Climate change tops global investors’ agenda

Climate change is becoming of fast-growing importance to business decisions being made by many of the world's largest institutional investors, according to a new survey.

Climate Change Image
Based on research commissioned by asset management company Robeco, three-quarters of the 300 institutional and wholesale investors questioned in Europe, the US and Asia-Pacific rated climate change as central to, or a significant factor in, their investment policies - more than double the 34% in the survey two years ago.

The study, conducted by CoreData Research, involved investors with about $23.7 trillion in assets under management. Almost half of them have already made, or are in the process of making, public commitments to achieving net zero emissions in their investment portfolios by 2050.

Will net zero become worldwide for businesses?

However, the research uncovered wide geographical differences with only 11% of North American investors actually committed to net zero, lagging behind the 40% in Europe and 31% in Asia-Pacific.

The annual 'Climate Survey' report from Robeco found an increasing appetite among investors to divest from oil and gas companies using fossil fuels, with the number expected to more than double from 11% to 22% over in the next two years.

Lucian Peppelenbos, climate strategist at Robeco's Rotterdam HQ, commented: “The survey sheds light on how institutional investors view some of the key issues around climate change, biodiversity, and stewardship.

"While there is uncertainty around these topics, we also know that we must take urgent action. We don’t have the luxury to wait for perfect data or perfect solutions.
"As investors, we need to pull up our sleeves and work our way through it, as we have the means to put money to work where it can make a difference. Being a global leader in sustainable investing, we see it as our duty to share our expertise with others and we hope that this research helps stimulate the investment industry to play a constructive role in combating climate change and loss of nature.”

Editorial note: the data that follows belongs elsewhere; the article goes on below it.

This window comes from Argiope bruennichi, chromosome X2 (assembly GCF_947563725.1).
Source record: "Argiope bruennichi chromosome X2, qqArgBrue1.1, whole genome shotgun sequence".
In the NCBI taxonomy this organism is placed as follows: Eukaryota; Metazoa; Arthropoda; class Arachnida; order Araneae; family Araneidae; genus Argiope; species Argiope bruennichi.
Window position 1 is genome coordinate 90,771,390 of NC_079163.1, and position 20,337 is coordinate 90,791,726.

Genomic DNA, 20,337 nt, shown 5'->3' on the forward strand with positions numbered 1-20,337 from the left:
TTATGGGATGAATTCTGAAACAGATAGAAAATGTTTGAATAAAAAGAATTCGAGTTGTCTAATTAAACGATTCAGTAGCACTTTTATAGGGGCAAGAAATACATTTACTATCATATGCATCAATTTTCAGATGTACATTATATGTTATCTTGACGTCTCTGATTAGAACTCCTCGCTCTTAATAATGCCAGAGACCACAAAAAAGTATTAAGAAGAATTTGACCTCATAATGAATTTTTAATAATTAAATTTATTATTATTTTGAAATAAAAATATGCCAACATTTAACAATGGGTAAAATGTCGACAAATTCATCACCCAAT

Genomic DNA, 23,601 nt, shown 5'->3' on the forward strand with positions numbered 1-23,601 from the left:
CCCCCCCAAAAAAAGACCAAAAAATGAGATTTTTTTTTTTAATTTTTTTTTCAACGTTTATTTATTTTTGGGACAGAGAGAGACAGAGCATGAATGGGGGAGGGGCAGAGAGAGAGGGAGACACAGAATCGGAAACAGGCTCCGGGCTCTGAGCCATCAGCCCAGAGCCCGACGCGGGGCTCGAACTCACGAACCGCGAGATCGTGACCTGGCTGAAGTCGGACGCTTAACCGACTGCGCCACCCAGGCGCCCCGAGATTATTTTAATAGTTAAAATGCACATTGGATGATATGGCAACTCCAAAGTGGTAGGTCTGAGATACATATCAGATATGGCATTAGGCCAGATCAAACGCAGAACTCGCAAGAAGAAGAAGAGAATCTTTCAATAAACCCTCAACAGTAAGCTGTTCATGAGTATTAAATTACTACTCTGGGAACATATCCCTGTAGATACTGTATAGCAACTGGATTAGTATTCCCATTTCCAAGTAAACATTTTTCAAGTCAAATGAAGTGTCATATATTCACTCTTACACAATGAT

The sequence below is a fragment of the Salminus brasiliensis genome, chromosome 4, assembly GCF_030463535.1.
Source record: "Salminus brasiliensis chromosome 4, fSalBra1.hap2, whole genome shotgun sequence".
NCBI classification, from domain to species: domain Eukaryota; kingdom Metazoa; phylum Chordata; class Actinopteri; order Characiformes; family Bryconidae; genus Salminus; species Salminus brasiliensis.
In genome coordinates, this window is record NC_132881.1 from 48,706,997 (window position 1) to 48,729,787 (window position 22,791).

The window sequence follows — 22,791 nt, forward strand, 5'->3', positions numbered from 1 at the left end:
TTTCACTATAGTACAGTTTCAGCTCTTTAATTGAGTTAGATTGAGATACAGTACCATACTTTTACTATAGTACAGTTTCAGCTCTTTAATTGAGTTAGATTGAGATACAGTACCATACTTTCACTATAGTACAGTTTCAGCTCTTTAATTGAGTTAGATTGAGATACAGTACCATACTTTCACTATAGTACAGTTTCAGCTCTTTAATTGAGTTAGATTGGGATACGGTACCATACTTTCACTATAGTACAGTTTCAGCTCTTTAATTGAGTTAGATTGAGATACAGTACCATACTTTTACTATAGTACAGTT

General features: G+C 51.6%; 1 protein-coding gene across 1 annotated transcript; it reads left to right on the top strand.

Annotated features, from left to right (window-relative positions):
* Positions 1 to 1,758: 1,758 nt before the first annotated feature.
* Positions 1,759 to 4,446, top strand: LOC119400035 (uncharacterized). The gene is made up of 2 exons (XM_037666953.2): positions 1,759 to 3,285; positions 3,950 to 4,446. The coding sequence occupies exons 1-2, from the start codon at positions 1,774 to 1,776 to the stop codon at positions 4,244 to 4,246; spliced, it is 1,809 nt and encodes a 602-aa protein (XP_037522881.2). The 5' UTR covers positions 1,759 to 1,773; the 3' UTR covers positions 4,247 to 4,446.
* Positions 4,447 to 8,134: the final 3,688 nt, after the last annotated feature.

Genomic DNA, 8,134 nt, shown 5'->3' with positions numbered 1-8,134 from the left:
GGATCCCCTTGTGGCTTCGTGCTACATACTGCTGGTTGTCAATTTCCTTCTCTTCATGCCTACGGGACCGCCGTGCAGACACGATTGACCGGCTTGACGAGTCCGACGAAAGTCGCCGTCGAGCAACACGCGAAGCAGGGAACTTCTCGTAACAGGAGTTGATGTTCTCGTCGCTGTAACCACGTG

Investors are wanting to create a difference to the world

Robeco said that a key finding from the survey was the enhanced drive among investors to achieve a "real-world impact".The company said: "First, this is noticeable in the adoption of thematic investing in sustainability-related themes such as renewable energy or green technology.

"Almost three-quarters (70%) of investors are currently implementing thematic investing, with European and Asian-Pacific investors being ahead of North Americans."
Second, the report said, active ownership - including engagement and voting - as a central or significant factor in investment policies had now risen to 73%, up from 54% two years ago.

Robeco added: "Net zero carbon emissions, reducing global waste, halting deforestation and protecting biodiversity are seen as the most crucial environmental engagement themes to focus on in the next two to three years."

The survey also found that investor awareness of biodiversity was rapidly increasing, with 41% of respondents saying it was now a "significant factor" in their investment policies, more than double the total two years ago.

"Implementation, however, still proves to be challenging due to a lack of research data, ratings, and company information on biodiversity, say 50% of investors. Moreover, 43% see a shortage of suitable investment products and strategies as an obstacle to taking account of biodiversity, while 46% mention insufficient demand from end investors."
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Read more news and views from David Sapsted.

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